SAS returns to profit in FY2013 through cost reduction, but is not out of the woods yet


The SAS Group returned to net profit in FY2013, mainly through successful cost reduction. There was no growth in revenues, in spite of 6% ASK growth by the core SAS airline. In addition to cost cutting, the group’s restructuring in the year also included the sale of 80% of its Norwegian regional subsidiary Widerøe and the sale of 10% of its ground handling operation to Swissport as a first step in what is intended eventually to be a full disposal.

Improved profitability was essentially the result of SAS lowering its unit costs, CASK, faster than the decline it suffered in unit revenues, RASK. In both cases, this extends the trend of recent years. However, in spite of attempts to shore up demand (with some success – it has grown membership of its EuroBonus FFP), the slide in RASK accelerated in 4Q2013. This was partly currency related, but also reflects tough competitive dynamics in SAS’ markets.

Moreover, its CASK reduction in the year, while commendable, still leaves it with one of the highest levels of unit costs in Europe. SAS is not out of the woods yet - but the profit is a welcome result.

FY net income restored to positive territory, but 4Q result before non-recurring items falls

The SAS Group reported a net income of SEK179 million (EUR19.9 million) for FY2013 (year to Oct), turning around a net loss of SEK3 billion (EUR33 million) in FY2012. A significant part of last year’s loss related to non-recurring items, in particular impairment losses and restructuring costs (around SEK 1.5 billion each), but the group still managed an improvement in income before tax and non-recurring items of SEK754 million to reach SEK775 million (EUR86.18 million). However, as a reminder that SAS cannot afford to relax, 4Q income before tax and non-recurring items fell by almost one third to SEK546 million (EUR60.72 million).

SAS Group financial highlights: 4Q and FY2013*

SEK million except where stated














Operating income, EBIT







Operating margin %






+4.8 ppts

Income before tax and non-recurring items







Income before tax







Net income







Income before tax and nonrecurring items: FY2013*

SEK million



Income before tax and nonrecurring items



Impairment losses



Restructuring costs



Capital gains/losses



Other nonrecurring items



Income before tax



FY2013 EBIT margin exceeded

The group’s EBIT margin of 3.3% was ahead of its 3% target for the year and showed a steady improvement through the year. This illustrates the impact of the 4XNG restructuring programme.

See related report: SAS: confidence grows after sharp increase in 3Q profits

SAS Group rolling four quarter EBIT margin

Balance sheet improving, but pension changes will hit equity

At Oct-2013, the group’s cash and cash equivalents amounted to SEK4,751 million (EUR528.33 million), an improvement of almost SEK2 billion from the previous year end (SEK2,789 million, EUR310.15 million). It also had unutilized credit facilities amounting to SEK1,986 million (EUR220.85 million).

The group’s financial preparedness, which is its cash and liquid assets as a percentage of the past 12 months’ fixed costs, was 26% at the end of FY2013, ahead of its target of 20%. Year end net debt fell by SEK1,982 million over the year to SEK4,567 million (EUR507.86 million) at the end of FY2013, reflecting improved operating cash flow and the sale of assets. Engine disposals realised SEK738 million (EUR82 million), aircraft disposals more than SEK500 million (EUR55 million). The sale of 80% of Widerøe at the end of Sep-2013 realised SEK207 million (EUR23 million) in cash in 4Q, even though the transaction involved a book loss of SEK367 million (EUR40.81 million).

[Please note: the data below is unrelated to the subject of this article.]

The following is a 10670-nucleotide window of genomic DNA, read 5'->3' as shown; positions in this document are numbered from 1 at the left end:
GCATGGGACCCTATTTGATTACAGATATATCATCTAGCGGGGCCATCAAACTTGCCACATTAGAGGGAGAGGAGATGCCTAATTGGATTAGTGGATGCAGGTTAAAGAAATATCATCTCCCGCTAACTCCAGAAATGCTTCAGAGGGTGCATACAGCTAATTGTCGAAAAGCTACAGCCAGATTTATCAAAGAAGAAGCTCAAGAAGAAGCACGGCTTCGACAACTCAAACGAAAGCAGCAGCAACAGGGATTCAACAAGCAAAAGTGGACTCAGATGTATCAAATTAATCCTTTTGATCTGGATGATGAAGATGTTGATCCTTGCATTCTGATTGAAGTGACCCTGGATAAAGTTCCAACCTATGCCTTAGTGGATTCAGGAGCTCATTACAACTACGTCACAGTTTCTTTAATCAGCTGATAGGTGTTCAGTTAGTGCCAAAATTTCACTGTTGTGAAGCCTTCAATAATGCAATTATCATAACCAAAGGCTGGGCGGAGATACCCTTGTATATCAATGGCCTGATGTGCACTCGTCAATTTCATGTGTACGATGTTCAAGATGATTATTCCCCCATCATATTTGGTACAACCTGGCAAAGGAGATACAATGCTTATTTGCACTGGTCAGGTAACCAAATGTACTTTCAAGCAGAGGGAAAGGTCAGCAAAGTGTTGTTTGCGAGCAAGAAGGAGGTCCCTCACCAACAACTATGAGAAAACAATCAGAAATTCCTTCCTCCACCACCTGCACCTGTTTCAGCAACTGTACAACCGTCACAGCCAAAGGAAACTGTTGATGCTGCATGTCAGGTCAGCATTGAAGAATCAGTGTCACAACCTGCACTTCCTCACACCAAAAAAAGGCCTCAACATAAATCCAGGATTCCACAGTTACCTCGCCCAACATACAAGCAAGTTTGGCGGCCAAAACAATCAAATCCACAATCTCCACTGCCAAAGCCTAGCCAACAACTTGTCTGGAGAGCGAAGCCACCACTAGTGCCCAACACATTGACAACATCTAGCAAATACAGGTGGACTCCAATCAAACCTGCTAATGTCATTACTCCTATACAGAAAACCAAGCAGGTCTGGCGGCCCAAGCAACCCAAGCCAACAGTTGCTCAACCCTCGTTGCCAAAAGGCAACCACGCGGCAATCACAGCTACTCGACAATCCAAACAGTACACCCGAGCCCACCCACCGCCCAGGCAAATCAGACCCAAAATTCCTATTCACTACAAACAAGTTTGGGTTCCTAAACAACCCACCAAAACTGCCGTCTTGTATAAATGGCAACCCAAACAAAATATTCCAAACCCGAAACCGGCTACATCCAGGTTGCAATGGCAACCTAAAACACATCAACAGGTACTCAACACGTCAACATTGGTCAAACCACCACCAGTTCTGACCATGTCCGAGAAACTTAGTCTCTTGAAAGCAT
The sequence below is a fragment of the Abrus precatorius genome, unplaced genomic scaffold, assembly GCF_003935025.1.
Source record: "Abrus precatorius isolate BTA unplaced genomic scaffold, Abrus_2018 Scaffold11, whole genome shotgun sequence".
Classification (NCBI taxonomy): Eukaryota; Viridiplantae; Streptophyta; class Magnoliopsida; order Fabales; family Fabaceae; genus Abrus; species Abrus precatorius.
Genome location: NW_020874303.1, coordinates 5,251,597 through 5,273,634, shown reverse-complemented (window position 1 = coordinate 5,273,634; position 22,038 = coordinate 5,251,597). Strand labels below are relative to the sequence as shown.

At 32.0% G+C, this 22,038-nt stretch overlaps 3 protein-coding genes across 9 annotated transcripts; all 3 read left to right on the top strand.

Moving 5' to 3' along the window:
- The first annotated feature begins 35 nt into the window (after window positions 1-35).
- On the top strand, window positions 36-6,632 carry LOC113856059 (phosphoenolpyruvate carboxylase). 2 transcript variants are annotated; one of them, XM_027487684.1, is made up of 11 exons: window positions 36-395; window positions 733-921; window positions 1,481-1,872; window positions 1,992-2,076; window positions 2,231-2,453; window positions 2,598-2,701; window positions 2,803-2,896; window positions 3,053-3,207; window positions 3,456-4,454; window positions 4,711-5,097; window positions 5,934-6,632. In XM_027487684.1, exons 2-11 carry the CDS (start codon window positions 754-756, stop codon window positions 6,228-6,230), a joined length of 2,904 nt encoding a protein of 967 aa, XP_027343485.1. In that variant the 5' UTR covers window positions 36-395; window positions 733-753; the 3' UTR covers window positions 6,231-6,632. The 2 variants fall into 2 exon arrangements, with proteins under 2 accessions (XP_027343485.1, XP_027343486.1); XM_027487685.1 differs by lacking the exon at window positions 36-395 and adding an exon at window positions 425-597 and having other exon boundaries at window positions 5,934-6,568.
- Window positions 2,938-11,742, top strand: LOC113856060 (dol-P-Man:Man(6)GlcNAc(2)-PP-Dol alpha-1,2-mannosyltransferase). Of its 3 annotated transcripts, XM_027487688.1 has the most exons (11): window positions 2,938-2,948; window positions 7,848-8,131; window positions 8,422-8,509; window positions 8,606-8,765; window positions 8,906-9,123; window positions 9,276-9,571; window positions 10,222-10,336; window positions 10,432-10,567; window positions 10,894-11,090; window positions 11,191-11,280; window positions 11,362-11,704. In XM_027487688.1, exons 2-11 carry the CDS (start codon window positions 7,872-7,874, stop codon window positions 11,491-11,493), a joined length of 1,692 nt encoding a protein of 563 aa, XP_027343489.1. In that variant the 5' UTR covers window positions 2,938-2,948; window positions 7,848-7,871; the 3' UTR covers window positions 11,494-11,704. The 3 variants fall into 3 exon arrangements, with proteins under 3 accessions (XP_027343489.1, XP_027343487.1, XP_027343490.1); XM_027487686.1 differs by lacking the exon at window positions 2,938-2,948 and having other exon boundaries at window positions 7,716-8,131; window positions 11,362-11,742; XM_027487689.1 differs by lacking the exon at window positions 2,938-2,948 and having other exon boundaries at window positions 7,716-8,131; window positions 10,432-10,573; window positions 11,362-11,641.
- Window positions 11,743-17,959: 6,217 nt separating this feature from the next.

SAS' ratio of net debt to equity fell to 41% from 59% at the end of FY2012. Adjusted net debt to equity (taking account of operating leases in debt) fell from 154% to 149%. The group’s balance sheet is improving on an underlying basis, although it is worth noting that the book value of shareholder’s equity will be adversely affected by around SEK7 billion (EUR78 million) in FY2014 by factors related to changes in its pension scheme and in pension accounting standards.

SAS Group net debt by quarter: FY2013*

SAS ASKs increased 6.0%, load factor down 1.5 ppts in FY2013

The group sold subsidiary Widerøe during the year, leaving the core business of the group, Scandinavian Airlines, on which we will focus our analysis. SAS airline saw almost no change in passenger numbers in FY2013. Nevertheless, RPKs increased by 3.8%, reflecting longer average sector length. ASKs grew faster, at 6.0%, and so passenger load factor fell by 1.5 ppts to 73.6%.

The ASK growth was focused on European and intra-Scandinavian routes (+9.0%). Short-haul aircraft utilisation increased by 5.3% for the year, although this slowed to 1.6% in 4Q. Intercontinental routes saw ASK growth of 5.2%, while domestic capacity was flat (-0.2%). SAS focused on growing membership of EuroBonus, its FFP.

Scandinavian Airlines passenger traffic data: 4Q and FY2013*

Increased EuroBonus members: FY2013 vs FY2012

SAS total revenue per ASK down 5.9%; 4Q weaker

In spite of the 6% growth in ASKs, SAS saw its revenues fall very slightly in FY2013 (-0.3%), so that total revenue per ASK fell by 5.9% (-3.2% on a constant currency basis). Passenger revenues performed a little better (+0.8%), although passenger revenue per ASK fell 4.9% (this was partly currency-related; it fell by 2.4% on a constant currency basis).

Scandinavian Airlines revenues: FY2013*

SEK million




% of 2013 total 

Passenger revenue





Charter revenue





Other traffic revenue





Other revenue










Revenue trends weakened in 4Q, with total traffic revenue up only 1.4% compared with 3.1% for the full year (both on a constant currency basis). In 4QFY2013, the decline in total RASK accelerated to 7.3%.

Scandinavian Airlines year on year change in traffic revenues (foreign exchange-adjusted)

SAS' operating cost per ASK down 7.6%, but 4Q CASK down only 3%

Operating costs for SAS (which excludes Widerøe) fell by 6.8% in FY2013, a much faster drop than revenues, although this is distorted by significant non-recurring costs in last year’s results. Adjusting for this, operating costs fell by 2%, still a robust result given 6% ASK growth. The airline’s operating cost per ASK, CASK, fell by 7.6% (excluding currency movements, this was a fall of 6.0%).